Mid-council leaders discuss best ways of helping churches with new-pastor searches

June 21, 2016

SanDawna Ashley leads Face to Face event.

SanDawna Ashley leads Face to Face event. —Danny Bolin

Portland

Recognizing that helping congregations find new pastors is one of the most important responsibilities they face, mid-council leaders in the Presbyterian Church (U.S.A.), gathered during the 222nd General Assembly (2016) to talk about the best ways to accomplish that task.

“The health of pastoral relationships starts with the work we do with congregations during leadership transitions,” said Sara Dingman, transitional executive for the Synod of Lincoln Trails.

She joined three other mid-council executives on a panel hosted by SanDawna Ashley, manager of Call Process Support for the Office of the General Assembly.

“A basis of our connectional system is that every call is a covenant between the congregation, the pastor, and the presbytery,” said Susan McGhee, executive presbyter for Ohio Valley Presbytery.

The other two panel members were Jackie Taylor, associate executive presbyter for New Castle Presbytery, and Warner Durnell, executive presbyter for Middle Tennessee Presbytery.

Discussing the leadership qualities of pastoral candidates that are most important, Dingman said: “I look for shining eyes and energy. Capacity for leadership more than experience. Cultural humility.”

Durnell said he looks for candidates who are risk-takers and are entrepreneurial.

Adaptability, paired with passion and enthusiasm, is important to Taylor. “I’m looking for someone with zing, not someone who apologizes for looking for a position,” she said.

All agreed that, in assessing the “fit” between the potential pastor and the position, it is essential to encourage members of search committees to listen deeply to each other and encourage candidates to join them in frank conversations.

Durnell pointed out that it is the responsibility of the presbytery to conduct thorough reference and background checks, but the results are not always welcome. “Sometimes these conversations get rather dicey,” he said, “but it is our job to be up-front and make sure everything is on the table.”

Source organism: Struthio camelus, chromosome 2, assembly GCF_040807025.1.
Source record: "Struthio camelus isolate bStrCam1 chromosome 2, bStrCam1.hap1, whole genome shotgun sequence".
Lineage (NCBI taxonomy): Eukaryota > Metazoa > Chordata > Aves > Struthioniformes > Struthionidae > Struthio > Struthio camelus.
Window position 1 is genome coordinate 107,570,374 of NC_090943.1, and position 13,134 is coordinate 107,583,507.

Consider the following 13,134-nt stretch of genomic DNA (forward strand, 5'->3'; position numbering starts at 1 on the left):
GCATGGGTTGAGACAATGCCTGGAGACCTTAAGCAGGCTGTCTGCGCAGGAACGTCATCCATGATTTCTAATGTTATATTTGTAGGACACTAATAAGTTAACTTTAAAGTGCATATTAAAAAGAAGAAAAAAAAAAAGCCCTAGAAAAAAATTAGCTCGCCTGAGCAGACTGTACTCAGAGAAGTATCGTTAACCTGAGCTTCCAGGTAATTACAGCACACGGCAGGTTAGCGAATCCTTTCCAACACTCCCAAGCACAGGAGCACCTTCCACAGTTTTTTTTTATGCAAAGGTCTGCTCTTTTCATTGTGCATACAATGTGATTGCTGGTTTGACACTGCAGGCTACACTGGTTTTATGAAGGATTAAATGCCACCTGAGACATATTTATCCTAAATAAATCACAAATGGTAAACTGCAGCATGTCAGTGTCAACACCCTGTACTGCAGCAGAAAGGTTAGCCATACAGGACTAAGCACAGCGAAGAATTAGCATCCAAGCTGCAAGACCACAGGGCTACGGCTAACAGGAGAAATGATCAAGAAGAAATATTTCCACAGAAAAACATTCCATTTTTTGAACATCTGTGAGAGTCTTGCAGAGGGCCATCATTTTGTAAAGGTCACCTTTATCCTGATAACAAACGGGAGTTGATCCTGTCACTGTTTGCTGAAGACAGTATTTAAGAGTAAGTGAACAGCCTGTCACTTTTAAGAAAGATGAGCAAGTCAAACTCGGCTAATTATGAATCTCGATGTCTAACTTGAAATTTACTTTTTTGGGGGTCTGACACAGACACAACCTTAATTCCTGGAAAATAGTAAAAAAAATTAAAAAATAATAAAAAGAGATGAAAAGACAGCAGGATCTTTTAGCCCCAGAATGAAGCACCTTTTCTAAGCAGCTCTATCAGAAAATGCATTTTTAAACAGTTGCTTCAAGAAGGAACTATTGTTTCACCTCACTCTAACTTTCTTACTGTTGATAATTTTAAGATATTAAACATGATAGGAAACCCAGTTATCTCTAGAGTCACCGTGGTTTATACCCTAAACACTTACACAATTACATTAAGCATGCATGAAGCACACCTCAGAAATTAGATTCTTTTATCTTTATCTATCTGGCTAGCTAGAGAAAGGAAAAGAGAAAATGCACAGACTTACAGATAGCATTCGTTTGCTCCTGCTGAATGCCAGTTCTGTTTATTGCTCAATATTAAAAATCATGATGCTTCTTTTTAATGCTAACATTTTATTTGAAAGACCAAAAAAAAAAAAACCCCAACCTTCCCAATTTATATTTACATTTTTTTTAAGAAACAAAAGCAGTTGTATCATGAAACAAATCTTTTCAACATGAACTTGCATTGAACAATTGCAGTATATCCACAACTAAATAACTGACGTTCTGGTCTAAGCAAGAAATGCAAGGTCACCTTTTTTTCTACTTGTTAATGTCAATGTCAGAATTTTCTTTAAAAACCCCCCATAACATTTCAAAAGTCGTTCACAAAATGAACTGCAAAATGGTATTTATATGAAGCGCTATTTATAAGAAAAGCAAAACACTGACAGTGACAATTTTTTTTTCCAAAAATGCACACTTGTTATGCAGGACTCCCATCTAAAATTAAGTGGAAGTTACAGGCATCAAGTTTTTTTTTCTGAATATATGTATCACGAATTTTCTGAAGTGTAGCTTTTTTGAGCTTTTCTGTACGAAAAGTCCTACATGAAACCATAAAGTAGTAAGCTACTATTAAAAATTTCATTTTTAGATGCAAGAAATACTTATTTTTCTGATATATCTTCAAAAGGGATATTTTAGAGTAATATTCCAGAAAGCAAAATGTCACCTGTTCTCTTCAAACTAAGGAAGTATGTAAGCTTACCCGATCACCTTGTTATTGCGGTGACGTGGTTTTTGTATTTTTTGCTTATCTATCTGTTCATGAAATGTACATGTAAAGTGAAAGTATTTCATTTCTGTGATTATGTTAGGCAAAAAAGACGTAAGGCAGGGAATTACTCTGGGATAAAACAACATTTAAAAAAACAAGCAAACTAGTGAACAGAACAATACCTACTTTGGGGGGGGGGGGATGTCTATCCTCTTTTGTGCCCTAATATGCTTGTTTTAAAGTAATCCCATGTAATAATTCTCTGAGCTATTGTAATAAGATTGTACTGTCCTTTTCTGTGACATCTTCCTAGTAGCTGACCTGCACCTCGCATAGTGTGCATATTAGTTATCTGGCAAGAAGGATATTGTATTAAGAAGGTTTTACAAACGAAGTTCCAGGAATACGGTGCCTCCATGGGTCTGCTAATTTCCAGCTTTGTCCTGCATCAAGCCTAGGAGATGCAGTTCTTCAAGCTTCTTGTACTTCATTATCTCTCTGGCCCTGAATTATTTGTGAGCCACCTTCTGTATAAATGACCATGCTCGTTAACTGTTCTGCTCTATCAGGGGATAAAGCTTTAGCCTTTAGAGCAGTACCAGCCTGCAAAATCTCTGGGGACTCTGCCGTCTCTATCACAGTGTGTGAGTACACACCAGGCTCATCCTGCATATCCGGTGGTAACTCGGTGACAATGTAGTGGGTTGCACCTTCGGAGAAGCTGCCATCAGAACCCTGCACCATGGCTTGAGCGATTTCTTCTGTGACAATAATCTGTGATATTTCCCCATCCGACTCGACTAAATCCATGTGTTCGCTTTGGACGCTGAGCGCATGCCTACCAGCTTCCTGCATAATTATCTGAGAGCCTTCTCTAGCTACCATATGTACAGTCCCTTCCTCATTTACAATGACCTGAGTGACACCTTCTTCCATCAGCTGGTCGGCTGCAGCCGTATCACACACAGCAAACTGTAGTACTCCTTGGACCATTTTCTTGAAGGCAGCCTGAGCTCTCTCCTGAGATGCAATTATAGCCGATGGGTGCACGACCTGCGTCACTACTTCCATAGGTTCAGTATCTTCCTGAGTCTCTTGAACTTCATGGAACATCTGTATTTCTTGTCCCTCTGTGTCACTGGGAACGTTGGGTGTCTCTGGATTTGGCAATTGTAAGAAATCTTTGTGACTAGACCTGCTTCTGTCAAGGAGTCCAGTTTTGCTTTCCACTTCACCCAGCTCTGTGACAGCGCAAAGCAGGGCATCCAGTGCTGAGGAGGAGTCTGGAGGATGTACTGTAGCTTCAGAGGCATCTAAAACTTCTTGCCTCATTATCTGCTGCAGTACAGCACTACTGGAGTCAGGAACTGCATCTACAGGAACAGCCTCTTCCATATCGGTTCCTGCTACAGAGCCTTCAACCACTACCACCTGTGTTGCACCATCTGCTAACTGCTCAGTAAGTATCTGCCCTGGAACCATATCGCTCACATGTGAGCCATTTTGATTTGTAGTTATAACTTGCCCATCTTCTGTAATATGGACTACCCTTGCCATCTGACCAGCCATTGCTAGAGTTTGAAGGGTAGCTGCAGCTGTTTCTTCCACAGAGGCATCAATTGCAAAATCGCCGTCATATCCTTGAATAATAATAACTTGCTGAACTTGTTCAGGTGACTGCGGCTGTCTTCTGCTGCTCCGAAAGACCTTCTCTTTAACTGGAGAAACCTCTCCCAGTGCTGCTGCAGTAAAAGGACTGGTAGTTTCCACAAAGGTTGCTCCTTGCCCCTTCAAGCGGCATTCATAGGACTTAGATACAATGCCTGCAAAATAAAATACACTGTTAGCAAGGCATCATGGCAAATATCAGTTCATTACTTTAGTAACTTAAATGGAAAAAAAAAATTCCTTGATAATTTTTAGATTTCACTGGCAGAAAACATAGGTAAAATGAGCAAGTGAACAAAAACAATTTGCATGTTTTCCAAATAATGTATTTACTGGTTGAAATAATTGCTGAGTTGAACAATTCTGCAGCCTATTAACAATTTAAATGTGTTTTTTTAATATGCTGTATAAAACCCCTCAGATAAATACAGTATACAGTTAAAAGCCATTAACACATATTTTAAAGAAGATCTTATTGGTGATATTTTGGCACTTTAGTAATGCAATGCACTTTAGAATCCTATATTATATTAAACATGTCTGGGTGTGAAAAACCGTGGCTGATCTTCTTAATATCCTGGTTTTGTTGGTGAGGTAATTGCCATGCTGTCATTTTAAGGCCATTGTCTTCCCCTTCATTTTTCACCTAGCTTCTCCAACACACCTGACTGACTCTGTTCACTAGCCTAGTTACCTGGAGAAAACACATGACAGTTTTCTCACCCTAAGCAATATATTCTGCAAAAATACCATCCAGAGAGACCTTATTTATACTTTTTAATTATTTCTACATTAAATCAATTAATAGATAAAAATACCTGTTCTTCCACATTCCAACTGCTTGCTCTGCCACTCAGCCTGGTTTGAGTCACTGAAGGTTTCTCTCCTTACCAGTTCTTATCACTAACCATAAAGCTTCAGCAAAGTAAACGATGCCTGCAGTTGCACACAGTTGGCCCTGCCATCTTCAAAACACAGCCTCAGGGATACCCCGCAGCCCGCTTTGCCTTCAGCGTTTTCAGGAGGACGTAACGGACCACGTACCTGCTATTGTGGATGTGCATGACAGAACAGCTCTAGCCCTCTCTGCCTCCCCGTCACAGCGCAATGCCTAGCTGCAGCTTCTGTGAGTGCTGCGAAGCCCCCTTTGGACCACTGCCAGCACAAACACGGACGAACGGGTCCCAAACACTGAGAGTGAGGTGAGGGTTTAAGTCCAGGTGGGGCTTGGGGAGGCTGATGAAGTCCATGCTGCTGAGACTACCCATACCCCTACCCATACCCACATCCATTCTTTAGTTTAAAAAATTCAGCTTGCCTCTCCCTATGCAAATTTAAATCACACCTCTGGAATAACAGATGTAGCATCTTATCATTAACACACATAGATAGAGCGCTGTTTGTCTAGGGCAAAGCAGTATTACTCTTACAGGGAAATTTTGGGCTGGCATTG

Taylor said she relies on Committee on Ministry liaisons to build relationships of trust with search committees.

Difficulty in a previous pastorate is not necessarily a deal- breaker, McGhee said: What really matters is what a candidate has learned and how her leadership capacities have grown. When all the blame is on the system or something else, that is a huge red flag.”

Members of the panel also talked about how mid-councils can help sustain healthy pastoral relationships, emphasizing support and comradeship. “I don’t need to tell you that ministry is lonely,” Dingman said.

Financial counseling is often a critical need, and it can be arranged or provided by a mid-council leader or oversight committee. “Good support means calls that are healthier,” Taylor said.

“Our work supporting pastors and congregations sometimes leaves them feeling like there are so many hoops to jump through,” McGhee said, “but remember how generative it can be.” “We’re a connectional system,” Dingman pointed out, adding, “It’s a blessing, not a curse.”

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